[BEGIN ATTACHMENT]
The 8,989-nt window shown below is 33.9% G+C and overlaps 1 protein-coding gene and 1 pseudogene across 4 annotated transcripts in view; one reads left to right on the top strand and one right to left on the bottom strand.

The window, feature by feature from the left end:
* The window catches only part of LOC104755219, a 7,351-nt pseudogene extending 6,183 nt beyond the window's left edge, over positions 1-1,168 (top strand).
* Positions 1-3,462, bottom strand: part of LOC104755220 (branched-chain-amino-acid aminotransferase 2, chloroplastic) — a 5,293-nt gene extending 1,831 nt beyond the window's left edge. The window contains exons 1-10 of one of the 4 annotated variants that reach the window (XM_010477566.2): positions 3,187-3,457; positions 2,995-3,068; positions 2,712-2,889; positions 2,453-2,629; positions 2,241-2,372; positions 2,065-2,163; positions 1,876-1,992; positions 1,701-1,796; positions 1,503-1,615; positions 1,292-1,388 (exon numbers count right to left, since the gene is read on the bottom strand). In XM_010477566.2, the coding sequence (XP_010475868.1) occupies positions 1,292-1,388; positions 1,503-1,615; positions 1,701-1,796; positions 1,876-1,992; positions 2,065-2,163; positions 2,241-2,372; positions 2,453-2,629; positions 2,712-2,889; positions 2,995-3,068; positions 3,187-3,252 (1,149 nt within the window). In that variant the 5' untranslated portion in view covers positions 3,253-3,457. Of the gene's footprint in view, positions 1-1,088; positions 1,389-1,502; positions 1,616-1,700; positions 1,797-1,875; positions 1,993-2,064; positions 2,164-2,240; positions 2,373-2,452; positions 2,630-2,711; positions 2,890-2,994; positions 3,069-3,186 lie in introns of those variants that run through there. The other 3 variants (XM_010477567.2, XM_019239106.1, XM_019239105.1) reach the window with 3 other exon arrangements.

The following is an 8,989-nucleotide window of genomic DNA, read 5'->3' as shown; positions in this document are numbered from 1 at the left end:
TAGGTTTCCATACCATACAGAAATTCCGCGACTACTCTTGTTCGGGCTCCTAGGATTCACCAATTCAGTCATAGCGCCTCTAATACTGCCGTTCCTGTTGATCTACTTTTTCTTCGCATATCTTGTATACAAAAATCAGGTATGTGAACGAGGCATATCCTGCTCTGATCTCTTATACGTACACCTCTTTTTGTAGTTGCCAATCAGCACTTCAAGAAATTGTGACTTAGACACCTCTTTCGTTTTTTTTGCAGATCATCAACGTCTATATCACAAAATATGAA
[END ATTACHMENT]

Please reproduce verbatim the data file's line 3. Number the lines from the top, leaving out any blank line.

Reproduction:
* The window catches only part of LOC104755219, a 7,351-nt pseudogene extending 6,183 nt beyond the window's left edge, over positions 1-1,168 (top strand).